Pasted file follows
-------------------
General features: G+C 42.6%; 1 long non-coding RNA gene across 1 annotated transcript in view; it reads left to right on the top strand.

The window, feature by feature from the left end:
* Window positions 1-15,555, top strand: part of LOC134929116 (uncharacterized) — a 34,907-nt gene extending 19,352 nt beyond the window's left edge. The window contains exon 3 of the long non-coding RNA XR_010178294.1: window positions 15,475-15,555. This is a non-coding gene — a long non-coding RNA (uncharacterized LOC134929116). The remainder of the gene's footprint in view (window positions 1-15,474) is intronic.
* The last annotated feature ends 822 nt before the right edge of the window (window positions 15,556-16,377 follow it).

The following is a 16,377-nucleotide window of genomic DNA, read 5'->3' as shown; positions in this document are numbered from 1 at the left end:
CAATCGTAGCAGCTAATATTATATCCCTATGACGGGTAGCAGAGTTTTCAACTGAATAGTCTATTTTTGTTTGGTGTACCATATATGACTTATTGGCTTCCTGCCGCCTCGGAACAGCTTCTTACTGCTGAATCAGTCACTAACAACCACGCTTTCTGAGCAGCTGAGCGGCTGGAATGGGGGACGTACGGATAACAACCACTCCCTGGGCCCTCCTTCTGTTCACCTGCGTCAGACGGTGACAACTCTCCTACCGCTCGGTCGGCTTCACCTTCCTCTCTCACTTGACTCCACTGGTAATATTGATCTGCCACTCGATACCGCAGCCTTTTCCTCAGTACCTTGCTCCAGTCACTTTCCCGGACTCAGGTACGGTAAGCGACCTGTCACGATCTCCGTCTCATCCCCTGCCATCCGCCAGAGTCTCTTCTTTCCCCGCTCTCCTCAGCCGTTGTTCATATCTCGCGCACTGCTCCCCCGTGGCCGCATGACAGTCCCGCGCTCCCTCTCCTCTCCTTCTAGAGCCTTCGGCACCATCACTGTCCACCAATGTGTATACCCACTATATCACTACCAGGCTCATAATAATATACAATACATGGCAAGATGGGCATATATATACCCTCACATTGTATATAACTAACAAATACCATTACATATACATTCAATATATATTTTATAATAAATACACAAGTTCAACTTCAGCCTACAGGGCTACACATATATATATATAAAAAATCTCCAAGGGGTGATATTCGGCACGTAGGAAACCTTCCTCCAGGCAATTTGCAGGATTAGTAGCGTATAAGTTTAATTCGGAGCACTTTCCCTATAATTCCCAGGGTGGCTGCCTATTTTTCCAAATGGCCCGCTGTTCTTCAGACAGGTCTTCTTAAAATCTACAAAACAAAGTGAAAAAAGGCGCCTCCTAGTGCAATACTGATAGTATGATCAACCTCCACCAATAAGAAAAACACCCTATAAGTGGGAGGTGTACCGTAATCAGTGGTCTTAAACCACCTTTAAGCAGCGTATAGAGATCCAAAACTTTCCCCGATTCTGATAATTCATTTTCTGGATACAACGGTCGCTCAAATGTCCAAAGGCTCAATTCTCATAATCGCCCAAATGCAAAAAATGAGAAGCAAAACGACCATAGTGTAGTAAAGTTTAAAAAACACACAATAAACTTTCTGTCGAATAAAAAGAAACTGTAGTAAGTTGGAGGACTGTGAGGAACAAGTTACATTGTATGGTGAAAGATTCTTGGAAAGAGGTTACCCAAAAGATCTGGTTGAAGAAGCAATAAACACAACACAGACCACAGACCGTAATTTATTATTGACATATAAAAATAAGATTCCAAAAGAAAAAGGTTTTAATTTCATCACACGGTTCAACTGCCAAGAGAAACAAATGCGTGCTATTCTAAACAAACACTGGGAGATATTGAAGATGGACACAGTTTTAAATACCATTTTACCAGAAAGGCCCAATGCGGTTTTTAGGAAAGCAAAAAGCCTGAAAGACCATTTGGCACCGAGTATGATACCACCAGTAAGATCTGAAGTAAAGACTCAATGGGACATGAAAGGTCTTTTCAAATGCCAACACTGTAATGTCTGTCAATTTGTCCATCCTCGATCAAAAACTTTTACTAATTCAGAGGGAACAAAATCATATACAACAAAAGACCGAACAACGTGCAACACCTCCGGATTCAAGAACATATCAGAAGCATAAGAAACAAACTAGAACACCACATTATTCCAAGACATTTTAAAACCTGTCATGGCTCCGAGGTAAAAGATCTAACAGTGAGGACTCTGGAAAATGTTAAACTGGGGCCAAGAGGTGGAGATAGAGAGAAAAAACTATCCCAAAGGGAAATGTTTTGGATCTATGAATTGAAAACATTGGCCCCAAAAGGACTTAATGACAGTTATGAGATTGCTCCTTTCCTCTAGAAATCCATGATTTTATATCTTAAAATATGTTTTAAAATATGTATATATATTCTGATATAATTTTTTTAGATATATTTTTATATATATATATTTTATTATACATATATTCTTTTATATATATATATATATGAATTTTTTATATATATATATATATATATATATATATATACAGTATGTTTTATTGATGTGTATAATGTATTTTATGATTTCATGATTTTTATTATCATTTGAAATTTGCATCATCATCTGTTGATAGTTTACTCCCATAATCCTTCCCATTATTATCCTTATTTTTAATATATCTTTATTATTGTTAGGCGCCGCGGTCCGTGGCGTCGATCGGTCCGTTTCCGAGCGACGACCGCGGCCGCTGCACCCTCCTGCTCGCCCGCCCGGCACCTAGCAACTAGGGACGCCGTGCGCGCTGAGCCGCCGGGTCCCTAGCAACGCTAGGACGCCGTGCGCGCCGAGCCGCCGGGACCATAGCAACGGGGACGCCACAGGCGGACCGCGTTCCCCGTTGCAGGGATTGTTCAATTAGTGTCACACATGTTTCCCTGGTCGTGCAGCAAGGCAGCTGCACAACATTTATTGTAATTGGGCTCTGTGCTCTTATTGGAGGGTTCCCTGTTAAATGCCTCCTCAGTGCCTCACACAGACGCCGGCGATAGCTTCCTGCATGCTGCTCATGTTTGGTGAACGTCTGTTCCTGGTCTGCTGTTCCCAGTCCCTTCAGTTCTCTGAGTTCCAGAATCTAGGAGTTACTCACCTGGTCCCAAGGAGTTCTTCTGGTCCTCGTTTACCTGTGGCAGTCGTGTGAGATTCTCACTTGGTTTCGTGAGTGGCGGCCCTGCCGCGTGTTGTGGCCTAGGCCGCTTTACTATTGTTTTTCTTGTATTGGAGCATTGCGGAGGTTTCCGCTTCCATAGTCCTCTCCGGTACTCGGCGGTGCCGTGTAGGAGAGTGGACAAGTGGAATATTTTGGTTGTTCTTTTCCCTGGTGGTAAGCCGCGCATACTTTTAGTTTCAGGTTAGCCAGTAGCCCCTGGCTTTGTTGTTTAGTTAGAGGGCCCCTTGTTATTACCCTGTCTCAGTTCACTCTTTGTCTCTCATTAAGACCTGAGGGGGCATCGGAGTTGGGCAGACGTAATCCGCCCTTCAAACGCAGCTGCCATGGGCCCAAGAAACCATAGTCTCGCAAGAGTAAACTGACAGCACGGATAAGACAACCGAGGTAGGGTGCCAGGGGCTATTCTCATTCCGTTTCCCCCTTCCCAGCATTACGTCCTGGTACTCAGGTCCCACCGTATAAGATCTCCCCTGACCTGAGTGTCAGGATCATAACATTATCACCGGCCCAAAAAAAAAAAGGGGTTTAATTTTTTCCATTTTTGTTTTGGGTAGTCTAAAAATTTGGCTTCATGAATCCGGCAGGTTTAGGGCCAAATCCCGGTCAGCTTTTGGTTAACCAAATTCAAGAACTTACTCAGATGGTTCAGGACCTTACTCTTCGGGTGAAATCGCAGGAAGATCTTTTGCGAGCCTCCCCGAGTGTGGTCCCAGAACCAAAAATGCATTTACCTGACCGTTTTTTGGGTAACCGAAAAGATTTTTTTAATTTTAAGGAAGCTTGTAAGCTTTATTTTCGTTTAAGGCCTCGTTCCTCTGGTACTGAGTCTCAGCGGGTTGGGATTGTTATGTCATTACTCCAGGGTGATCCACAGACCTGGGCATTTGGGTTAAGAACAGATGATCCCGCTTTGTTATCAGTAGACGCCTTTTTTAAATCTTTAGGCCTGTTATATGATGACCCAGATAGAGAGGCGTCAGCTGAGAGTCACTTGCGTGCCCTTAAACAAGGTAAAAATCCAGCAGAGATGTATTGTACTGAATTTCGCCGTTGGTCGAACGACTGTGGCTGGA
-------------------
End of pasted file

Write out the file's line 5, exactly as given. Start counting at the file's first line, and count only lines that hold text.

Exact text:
The following is a 16,377-nucleotide window of genomic DNA, read 5'->3' as shown; positions in this document are numbered from 1 at the left end: